The reason why the AdS/CFT correspondence is interesting is not that AdS space is supposed to describe our universe, which, as you have correctly pointed out, would lead to conflicts with experiments. In the context of the correspondence, a four-dimensional (conformal) field theory is mapped to a string theory living in an $AdS_5\times S^5$ space, although there exist generalizations in which the AdS part is of higher or lower dimension than five.
This duality in principle allows one to carry calculations from one side to the other, making it possible to choose the framework in which the solution to the problem at hand can be found conveniently.
One key observation in this context is that the duality can map a strongly coupled theory to a weakly coupled one, circumventing the failure of perturbation series. This is especially interesting with respect to QCD, where a a conventional perturbative low energy description is not possible. Even though an exact holographic dual of QCD is yet to be found, there are theories (for example the Sakai-Sugimoto model) that capture important features of QCD surprisingly well.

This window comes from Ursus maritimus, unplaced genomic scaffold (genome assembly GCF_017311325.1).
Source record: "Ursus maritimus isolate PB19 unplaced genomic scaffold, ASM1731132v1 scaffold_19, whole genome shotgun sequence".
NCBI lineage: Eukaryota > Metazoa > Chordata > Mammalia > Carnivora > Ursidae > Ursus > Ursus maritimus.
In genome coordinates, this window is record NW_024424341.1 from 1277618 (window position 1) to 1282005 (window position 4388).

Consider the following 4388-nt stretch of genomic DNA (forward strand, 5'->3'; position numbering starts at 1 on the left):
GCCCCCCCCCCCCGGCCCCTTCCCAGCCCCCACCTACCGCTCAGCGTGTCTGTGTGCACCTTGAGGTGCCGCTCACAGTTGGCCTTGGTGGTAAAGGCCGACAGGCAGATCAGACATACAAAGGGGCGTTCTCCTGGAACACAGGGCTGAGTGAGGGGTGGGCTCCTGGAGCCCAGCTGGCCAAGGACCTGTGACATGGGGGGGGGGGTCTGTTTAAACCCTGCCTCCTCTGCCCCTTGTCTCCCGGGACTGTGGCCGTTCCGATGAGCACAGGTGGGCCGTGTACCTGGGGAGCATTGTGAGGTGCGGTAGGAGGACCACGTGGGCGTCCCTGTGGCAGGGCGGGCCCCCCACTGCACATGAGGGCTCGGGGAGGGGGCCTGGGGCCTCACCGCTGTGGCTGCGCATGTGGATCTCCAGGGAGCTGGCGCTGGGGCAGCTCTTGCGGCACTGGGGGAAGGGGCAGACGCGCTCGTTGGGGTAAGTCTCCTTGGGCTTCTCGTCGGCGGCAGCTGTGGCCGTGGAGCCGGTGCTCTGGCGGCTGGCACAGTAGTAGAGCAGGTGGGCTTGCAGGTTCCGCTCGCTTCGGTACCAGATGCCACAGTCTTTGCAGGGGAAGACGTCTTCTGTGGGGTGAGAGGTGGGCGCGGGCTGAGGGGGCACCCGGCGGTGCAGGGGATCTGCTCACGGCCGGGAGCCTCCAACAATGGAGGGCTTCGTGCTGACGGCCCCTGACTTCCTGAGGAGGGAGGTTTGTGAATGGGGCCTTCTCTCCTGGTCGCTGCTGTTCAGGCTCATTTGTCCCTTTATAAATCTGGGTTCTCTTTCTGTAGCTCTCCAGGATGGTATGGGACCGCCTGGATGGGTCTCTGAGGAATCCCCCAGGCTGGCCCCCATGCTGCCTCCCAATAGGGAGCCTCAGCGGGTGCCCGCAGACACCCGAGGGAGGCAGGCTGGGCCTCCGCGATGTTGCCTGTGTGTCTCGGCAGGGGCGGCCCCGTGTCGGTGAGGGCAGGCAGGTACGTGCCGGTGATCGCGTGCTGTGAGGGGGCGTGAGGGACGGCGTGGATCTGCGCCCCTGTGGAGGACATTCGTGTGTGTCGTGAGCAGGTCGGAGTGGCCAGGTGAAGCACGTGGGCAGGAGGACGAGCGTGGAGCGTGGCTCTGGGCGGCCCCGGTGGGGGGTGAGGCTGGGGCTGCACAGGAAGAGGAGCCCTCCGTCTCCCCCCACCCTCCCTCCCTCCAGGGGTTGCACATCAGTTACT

One may now ask what is so special about AdS space that allows for such a duality? One way to approach this is to point out the rich symmetry content of this kind of spacetime. The isometry group of Anti-de Sitter space is given by $SO(4,2)$, which is precisely the conformal group in four dimensions.
Regarding de Sitter space: the nature of this spacetime makes it difficult to formulate a correspondence analogous to its positively curved counterpart. See this article for more information.